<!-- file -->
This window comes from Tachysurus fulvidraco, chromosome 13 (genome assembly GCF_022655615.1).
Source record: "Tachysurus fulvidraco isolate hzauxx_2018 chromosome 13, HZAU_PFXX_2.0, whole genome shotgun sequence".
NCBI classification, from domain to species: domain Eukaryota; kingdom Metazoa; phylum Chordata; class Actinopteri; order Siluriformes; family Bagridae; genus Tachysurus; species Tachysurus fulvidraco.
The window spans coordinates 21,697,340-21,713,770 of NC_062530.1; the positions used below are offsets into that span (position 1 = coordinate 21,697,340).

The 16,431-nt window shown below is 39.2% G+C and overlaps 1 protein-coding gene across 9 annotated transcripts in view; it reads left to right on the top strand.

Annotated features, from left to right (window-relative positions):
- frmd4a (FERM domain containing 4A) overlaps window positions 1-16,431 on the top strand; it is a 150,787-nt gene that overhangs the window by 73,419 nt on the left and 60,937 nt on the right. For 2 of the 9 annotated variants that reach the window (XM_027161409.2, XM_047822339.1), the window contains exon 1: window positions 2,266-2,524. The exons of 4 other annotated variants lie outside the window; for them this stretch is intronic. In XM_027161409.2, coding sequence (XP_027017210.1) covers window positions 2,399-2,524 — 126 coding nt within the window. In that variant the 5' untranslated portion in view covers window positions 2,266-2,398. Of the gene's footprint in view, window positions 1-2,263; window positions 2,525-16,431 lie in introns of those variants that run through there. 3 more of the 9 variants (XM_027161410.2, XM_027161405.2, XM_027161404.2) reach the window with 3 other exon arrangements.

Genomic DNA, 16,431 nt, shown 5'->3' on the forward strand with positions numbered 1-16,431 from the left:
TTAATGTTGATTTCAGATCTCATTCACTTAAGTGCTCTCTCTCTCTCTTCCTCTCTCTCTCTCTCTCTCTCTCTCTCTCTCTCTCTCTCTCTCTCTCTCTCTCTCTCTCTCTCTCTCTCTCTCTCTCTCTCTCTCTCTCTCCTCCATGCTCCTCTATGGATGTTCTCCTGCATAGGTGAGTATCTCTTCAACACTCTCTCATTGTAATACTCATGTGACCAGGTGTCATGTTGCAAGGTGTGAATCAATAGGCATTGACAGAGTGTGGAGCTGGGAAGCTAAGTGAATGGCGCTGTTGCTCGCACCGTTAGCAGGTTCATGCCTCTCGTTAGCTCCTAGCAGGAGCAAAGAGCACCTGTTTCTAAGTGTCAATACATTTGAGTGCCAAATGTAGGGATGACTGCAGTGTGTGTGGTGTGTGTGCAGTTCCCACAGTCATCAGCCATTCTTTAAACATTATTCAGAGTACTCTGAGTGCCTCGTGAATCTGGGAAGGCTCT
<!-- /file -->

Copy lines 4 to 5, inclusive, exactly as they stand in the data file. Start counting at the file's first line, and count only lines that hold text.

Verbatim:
The window spans coordinates 21,697,340-21,713,770 of NC_062530.1; the positions used below are offsets into that span (position 1 = coordinate 21,697,340).

The 16,431-nt window shown below is 39.2% G+C and overlaps 1 protein-coding gene across 9 annotated transcripts in view; it reads left to right on the top strand.